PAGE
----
v. National Fire Insurance Co., 106 N.J. Super. 238, 242, 254 A.2d 819 (App. Div. 1969). In addition, the appellant must demonstrate reliance on that apparent agency. See Id.
In the instant appeal, the appellants merely allege that Investor's use of Trans Elite to solicit and negotiate policies established an agency relationship. They further allege that Investors' silence regarding its knowledge of Trans Elite's discussions Monarch bolsters a finding of apparent agency. Based upon this unsupported statement, this court cannot conclude that a reasonably prudent person would be justified in assuming that an apparent agency exists. Moreover, New Jersey law anticipates that brokers will negotiate and solicit policies. See N.J.S.A. 17:22A-2g. Therefore, appellants' agency claims should be rejected.
iii. Choice of Law
Without conducting any choice of law analysis, Judge Chesler's treatment of the agency issue assumes that New Jersey law applies to this case and neither party challenges that proposition. While such an analysis would not change Judge Chesler's ultimate conclusion, some discussion is warranted.
A federal court applying state law must apply the choice of law rules of the state in which it is located. Klaxon Co. v. Stentor Electric, 313 U.S. 487, 85 L. Ed. 1477, 61 S. Ct. 1020 (1941). See also Dent v. Cunningham, 786 F.2d 173, 176 (3d Cir. 1986). Therefore, New Jersey choice of law rules govern in the instant case. New Jersey law commands that the law of the place of contracting should ordinarily be applied unless some other state has the "'dominant relationship' with the parties and issues." Id. In the insurance context, the place of contracting is the place where the parties executed and delivered the insurance policy. See Id. at 320 n.4. "If a company from another state uses an insurance broker to negotiate and purchase its insurance policies, then the place of contracting is the place where the broker negotiated the policies." Id. Here, although Investors is a New Jersey company, Trans Elite served as Investors' insurance broker authorized to place insurance in New York. Because Trans Elite negotiated the policies in New York, it appears that New York law should be applied unless some other state has a dominant relationship with the parties and issues.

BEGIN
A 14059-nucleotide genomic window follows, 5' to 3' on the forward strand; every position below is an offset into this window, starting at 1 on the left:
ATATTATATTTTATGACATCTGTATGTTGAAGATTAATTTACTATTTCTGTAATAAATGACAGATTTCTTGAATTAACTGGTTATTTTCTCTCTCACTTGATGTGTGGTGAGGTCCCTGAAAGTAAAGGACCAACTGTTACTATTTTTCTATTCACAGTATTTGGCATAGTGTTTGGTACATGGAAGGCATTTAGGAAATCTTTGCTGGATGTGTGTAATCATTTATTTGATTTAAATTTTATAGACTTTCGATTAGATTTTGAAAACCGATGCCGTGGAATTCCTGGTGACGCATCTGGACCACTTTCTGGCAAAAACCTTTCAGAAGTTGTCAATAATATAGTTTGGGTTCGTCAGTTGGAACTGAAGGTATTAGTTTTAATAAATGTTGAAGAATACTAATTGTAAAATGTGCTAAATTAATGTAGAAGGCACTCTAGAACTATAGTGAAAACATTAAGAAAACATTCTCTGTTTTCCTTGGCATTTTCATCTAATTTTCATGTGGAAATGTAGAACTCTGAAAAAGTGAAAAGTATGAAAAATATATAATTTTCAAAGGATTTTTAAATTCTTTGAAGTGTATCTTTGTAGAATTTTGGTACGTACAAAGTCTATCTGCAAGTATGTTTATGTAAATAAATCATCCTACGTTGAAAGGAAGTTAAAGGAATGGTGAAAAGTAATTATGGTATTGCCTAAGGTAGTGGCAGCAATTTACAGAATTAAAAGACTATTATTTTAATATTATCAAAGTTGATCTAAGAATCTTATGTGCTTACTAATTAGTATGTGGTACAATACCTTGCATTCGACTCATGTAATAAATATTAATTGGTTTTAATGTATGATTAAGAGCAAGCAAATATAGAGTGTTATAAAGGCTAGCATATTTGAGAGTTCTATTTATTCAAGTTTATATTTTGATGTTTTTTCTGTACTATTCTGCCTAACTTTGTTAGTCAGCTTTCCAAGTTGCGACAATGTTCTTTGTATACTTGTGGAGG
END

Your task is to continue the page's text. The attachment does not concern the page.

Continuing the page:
If this court were examining the issue for the first time, it might have applied New York law, but I do not need to address the choice of law issues in a case where there is no true conflict between the insurance laws of each state. See Williams v. Stone, 109 F.3d 890, 893 (3rd Cir. 1997). In other words, if the laws of the states which might be applied to a relevant issue are not in conflict, there exists a false conflict and the court need not determine which law to apply. See High v. Balun, 943 F.2d 323, 325 (3rd Cir. 1991); Coons v. Lawlor, 804 F.2d 28, 30 (3rd Cir. 1986). Therefore, I must first examine New York law to determine if it conflicts with New Jersey law.